Under our repurchase agreements , we may be required to pledge additional assets to the repurchase agreement counterparties in the event the estimated fair value of the existing pledged collateral under such agreements declines and such counterparties demand additional collateral (a margin call), which may take the form of additional securities or cash. Similarly, if the estimated fair value of investment securities increases due to changes in the market interest rates, counterparties may release collateral back to us. Specifically, margin calls would result from a decline in the value of our agency securities securing our repurchase agreements and prepayments on the mortgages securing such agency securities. Our counterparties monitor the estimated value of our collateral based on recognized pricing sources and recent transactions involving similar collateral. As of December 31, 2011, we have met all of our margin requirements. We had unrestricted cash and cash equivalents of $1.4 billion and unpledged agency securities of $2.2 billion, after deducting the net payable for unsettled agency securities, available to meet margin calls on our repurchase agreements and derivative instruments as of December 31, 2011.
Although we believe we will have adequate sources of liquidity available to us through repurchase agreement financing to execute our business strategy, there can be no assurances that repurchase agreement financing will be available to us upon the maturity of our current repurchase agreements to allow us to renew or replace our repurchase agreement financing on favorable terms or at all. If our repurchase agreement lenders default on their obligations to resell the underlying agency securities back to us at the end of the term, we could incur a loss equal to the difference between the value of the agency securities and the cash we originally received.
We maintain an interest rate risk management strategy under which we use derivative financial instruments to manage the adverse impact of interest rate changes on the value of our investment portfolio as well as our cash flows. In particular, we attempt to mitigate the risk of the cost of our short-term variable rate liabilities increasing at a faster rate than the earnings of our long-term assets during a period of rising interest rates. The principal derivative instruments that we use are interest rate swaps, supplemented with the use of interest rate swaptions, TBA securities, options, futures and other instruments.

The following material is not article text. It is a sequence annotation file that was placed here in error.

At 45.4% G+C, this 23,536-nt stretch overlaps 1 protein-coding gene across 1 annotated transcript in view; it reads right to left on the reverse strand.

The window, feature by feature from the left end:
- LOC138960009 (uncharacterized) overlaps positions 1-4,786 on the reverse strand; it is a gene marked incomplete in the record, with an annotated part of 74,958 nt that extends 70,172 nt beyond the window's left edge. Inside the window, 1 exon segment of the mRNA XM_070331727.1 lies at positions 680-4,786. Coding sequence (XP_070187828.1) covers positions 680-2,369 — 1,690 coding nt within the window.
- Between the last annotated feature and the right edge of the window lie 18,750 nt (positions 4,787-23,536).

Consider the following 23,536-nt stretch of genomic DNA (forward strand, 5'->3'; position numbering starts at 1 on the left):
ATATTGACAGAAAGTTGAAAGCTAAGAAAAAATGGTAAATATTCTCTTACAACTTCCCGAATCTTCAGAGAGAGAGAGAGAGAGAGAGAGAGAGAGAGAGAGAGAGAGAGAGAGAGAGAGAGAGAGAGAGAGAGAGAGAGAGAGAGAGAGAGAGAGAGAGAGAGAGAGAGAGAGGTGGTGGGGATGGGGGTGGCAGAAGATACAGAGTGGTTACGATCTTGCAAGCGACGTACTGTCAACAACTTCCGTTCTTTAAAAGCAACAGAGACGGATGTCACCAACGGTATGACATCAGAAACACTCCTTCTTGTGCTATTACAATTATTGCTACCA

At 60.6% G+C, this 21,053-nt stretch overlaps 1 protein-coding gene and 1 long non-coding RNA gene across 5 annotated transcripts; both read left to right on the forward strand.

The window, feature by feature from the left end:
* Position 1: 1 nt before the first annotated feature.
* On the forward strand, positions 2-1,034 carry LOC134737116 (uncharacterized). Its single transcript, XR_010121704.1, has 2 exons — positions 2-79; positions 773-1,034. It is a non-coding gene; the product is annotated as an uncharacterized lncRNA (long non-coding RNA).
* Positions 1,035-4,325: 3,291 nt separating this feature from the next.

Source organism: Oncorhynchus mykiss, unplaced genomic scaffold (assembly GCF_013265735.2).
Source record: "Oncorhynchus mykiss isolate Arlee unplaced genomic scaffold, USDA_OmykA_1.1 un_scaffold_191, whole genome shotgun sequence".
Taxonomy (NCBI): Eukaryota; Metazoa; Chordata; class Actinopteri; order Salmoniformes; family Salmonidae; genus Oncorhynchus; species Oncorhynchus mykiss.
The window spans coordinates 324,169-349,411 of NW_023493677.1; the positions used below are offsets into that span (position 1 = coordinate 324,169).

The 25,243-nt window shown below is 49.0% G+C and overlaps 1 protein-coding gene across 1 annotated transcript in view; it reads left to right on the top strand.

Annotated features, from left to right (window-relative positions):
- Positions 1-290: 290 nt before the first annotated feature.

We use interest rate swap agreements to effectively lock in fixed rates on a portion of our short-term borrowings because longer-term committed borrowings are not available at attractive terms. As of December 31, 2011, we had no interest rate swaps that were designated as cash flow hedges for accounting purposes. Please refer to Note 5 to our consolidated financial statements in this Annual Report on Form 10-K for further details regarding our outstanding interest rate swaps as of December 31, 2011 and related activity for fiscal year 2011.
Off-Balance Sheet Arrangements
As of December 31, 2011, we did not maintain any relationships with unconsolidated entities or financial partnerships, such as entities often referred to as structured finance, or special purpose or variable interest entities, established for the purpose of facilitating off-balance sheet arrangements or other contractually narrow or limited purposes. Further, as of December 31, 2011, we had not guaranteed any obligations of unconsolidated entities or entered into any commitment or intent to provide funding to any such entities.
This document contains “forward-looking statements” (within the meaning of the Private Securities Litigation Reform Act of 1995) that inherently involve risks and uncertainties. Our actual results and liquidity can differ materially from those anticipated in these forward-looking statements because of changes in the level and composition of our investments and other factors. These factors may include, but are not limited to, changes in general economic conditions, the availability of suitable investments from both an investment return and regulatory perspective, the availability of new investment capital, fluctuations in interest rates and levels of mortgage prepayments, deterioration in credit quality and ratings, the effectiveness of risk management strategies, the impact of leverage, liquidity of secondary markets and credit markets, increases in costs and other general competitive factors. They also include, among other things, statements concerning anticipated revenues, income or loss, dividends, capital structure, or other financial terms, as well as statements regarding subjects that are forward-looking by their nature, such as:
our business and financing strategy;
our ability to obtain future financing arrangements;
our understanding of our competition and our ability to compete effectively;
our projected operating results;
market and industry trends;
estimates relating to our future dividends;